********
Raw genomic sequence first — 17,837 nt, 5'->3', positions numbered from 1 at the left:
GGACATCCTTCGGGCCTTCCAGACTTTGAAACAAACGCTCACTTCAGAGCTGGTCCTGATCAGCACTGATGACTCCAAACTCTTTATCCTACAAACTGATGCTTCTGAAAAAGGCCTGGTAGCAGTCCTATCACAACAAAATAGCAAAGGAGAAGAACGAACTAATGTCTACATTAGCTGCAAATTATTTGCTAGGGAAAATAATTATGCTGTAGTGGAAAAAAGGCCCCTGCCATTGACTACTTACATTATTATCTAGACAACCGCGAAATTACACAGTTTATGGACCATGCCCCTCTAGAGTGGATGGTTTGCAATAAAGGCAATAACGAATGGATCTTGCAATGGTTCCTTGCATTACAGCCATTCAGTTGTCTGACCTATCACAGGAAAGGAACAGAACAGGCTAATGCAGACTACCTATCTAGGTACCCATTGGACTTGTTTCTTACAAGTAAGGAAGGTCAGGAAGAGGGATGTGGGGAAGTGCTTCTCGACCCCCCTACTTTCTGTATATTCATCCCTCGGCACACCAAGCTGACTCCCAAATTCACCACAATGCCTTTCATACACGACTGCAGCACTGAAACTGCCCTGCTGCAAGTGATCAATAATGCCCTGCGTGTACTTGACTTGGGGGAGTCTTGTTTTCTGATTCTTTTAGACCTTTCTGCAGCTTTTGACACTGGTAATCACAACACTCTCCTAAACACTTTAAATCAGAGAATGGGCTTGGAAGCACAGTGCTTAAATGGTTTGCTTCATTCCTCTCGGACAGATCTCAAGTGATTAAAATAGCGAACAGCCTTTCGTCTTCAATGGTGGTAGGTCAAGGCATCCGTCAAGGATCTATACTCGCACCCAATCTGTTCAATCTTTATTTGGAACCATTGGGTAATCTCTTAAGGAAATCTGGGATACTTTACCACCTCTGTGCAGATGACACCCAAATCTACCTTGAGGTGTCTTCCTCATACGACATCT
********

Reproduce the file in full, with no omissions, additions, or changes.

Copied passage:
Raw genomic sequence first — 17,837 nt, 5'->3', positions numbered from 1 at the left:
GGACATCCTTCGGGCCTTCCAGACTTTGAAACAAACGCTCACTTCAGAGCTGGTCCTGATCAGCACTGATGACTCCAAACTCTTTATCCTACAAACTGATGCTTCTGAAAAAGGCCTGGTAGCAGTCCTATCACAACAAAATAGCAAAGGAGAAGAACGAACTAATGTCTACATTAGCTGCAAATTATTTGCTAGGGAAAATAATTATGCTGTAGTGGAAAAAAGGCCCCTGCCATTGACTACTTACATTATTATCTAGACAACCGCGAAATTACACAGTTTATGGACCATGCCCCTCTAGAGTGGATGGTTTGCAATAAAGGCAATAACGAATGGATCTTGCAATGGTTCCTTGCATTACAGCCATTCAGTTGTCTGACCTATCACAGGAAAGGAACAGAACAGGCTAATGCAGACTACCTATCTAGGTACCCATTGGACTTGTTTCTTACAAGTAAGGAAGGTCAGGAAGAGGGATGTGGGGAAGTGCTTCTCGACCCCCCTACTTTCTGTATATTCATCCCTCGGCACACCAAGCTGACTCCCAAATTCACCACAATGCCTTTCATACACGACTGCAGCACTGAAACTGCCCTGCTGCAAGTGATCAATAATGCCCTGCGTGTACTTGACTTGGGGGAGTCTTGTTTTCTGATTCTTTTAGACCTTTCTGCAGCTTTTGACACTGGTAATCACAACACTCTCCTAAACACTTTAAATCAGAGAATGGGCTTGGAAGCACAGTGCTTAAATGGTTTGCTTCATTCCTCTCGGACAGATCTCAAGTGATTAAAATAGCGAACAGCCTTTCGTCTTCAATGGTGGTAGGTCAAGGCATCCGTCAAGGATCTATACTCGCACCCAATCTGTTCAATCTTTATTTGGAACCATTGGGTAATCTCTTAAGGAAATCTGGGATACTTTACCACCTCTGTGCAGATGACACCCAAATCTACCTTGAGGTGTCTTCCTCATACGACATCT